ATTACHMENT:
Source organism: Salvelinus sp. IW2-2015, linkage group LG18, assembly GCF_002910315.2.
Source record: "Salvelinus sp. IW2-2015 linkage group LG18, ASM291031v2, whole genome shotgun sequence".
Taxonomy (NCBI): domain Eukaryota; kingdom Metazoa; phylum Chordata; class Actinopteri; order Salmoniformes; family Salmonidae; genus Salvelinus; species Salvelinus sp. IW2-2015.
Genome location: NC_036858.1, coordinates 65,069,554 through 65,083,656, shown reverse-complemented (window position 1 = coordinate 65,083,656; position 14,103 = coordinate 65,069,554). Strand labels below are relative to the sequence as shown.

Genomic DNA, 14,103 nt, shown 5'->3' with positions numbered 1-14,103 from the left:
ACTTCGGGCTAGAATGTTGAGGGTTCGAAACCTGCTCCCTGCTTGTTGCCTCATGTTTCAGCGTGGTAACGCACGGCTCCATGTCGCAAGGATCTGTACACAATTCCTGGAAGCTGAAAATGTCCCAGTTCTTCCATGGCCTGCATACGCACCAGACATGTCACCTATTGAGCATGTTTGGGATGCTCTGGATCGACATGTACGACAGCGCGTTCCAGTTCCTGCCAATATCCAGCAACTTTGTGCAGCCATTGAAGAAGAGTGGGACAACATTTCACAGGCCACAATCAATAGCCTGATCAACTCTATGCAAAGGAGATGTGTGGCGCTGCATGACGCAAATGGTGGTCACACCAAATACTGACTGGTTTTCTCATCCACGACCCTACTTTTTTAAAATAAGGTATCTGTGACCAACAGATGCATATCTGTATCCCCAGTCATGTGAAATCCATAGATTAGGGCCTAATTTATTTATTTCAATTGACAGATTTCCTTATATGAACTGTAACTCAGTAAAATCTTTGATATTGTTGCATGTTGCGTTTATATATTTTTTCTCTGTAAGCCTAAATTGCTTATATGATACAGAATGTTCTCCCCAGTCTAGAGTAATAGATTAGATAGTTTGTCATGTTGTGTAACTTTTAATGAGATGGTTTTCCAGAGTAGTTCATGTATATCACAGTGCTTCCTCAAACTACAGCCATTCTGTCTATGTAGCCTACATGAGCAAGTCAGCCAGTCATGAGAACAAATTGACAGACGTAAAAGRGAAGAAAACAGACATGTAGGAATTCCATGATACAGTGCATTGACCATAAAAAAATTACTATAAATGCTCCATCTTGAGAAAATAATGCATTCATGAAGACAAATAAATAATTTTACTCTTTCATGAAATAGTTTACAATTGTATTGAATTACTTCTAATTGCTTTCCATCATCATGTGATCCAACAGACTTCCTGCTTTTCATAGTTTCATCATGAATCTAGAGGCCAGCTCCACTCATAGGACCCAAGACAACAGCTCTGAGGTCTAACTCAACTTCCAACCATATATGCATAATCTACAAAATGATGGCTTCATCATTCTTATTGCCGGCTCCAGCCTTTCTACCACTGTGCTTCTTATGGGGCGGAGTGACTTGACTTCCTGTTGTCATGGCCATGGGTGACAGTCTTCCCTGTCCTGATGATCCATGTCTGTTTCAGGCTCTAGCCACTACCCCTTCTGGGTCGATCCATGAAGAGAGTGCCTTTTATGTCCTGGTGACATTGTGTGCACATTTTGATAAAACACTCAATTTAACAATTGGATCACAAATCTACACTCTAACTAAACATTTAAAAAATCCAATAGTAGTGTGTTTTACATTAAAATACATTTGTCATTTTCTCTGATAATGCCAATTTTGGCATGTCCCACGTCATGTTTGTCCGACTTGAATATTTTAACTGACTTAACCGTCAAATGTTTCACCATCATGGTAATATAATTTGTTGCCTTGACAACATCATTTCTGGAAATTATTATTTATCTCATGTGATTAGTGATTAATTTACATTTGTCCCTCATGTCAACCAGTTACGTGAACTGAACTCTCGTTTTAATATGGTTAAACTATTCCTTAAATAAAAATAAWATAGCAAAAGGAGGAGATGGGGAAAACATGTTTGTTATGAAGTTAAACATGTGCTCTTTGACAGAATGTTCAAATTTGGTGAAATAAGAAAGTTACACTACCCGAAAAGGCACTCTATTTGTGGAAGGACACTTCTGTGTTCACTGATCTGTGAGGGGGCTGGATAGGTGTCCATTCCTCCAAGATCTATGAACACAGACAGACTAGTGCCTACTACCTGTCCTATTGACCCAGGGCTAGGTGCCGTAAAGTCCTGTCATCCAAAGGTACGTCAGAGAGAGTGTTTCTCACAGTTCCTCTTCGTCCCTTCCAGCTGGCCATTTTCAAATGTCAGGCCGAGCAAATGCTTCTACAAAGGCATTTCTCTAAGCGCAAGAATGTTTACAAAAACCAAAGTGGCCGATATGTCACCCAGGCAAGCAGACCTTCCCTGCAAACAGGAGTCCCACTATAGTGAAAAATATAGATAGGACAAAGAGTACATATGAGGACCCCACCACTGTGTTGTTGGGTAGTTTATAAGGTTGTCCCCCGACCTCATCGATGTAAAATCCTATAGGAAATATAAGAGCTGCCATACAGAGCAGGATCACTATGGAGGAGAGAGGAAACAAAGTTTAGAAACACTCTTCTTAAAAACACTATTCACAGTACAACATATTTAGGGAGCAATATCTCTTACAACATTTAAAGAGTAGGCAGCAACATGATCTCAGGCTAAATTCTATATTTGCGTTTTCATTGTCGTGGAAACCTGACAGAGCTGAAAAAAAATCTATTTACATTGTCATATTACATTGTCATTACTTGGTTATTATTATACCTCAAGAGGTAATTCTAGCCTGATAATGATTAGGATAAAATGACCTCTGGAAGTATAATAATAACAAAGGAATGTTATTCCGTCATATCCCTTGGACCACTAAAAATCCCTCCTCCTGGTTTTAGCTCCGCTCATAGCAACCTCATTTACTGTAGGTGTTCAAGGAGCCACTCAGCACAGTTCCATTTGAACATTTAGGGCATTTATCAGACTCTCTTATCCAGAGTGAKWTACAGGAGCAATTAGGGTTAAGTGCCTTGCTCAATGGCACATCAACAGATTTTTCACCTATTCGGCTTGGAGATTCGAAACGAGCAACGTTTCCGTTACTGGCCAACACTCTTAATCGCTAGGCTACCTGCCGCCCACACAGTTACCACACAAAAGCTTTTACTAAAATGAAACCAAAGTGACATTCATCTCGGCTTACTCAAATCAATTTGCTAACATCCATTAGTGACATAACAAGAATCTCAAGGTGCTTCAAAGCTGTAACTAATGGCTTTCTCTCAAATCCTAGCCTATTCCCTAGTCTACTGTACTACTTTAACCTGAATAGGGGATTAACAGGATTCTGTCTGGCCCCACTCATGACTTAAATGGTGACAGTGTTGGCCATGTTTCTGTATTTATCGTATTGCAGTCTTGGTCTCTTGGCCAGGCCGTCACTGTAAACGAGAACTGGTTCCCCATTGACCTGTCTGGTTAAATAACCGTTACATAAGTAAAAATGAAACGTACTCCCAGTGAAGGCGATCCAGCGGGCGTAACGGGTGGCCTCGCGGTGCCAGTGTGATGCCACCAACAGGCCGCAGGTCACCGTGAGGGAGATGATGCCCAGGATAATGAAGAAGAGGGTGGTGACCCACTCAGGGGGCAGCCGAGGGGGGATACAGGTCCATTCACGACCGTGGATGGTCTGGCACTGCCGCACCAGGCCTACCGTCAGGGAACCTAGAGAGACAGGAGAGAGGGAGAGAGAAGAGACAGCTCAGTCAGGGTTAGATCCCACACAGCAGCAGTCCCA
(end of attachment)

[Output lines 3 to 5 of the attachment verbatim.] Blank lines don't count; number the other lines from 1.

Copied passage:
Taxonomy (NCBI): domain Eukaryota; kingdom Metazoa; phylum Chordata; class Actinopteri; order Salmoniformes; family Salmonidae; genus Salvelinus; species Salvelinus sp. IW2-2015.
Genome location: NC_036858.1, coordinates 65,069,554 through 65,083,656, shown reverse-complemented (window position 1 = coordinate 65,083,656; position 14,103 = coordinate 65,069,554). Strand labels below are relative to the sequence as shown.

Genomic DNA, 14,103 nt, shown 5'->3' with positions numbered 1-14,103 from the left: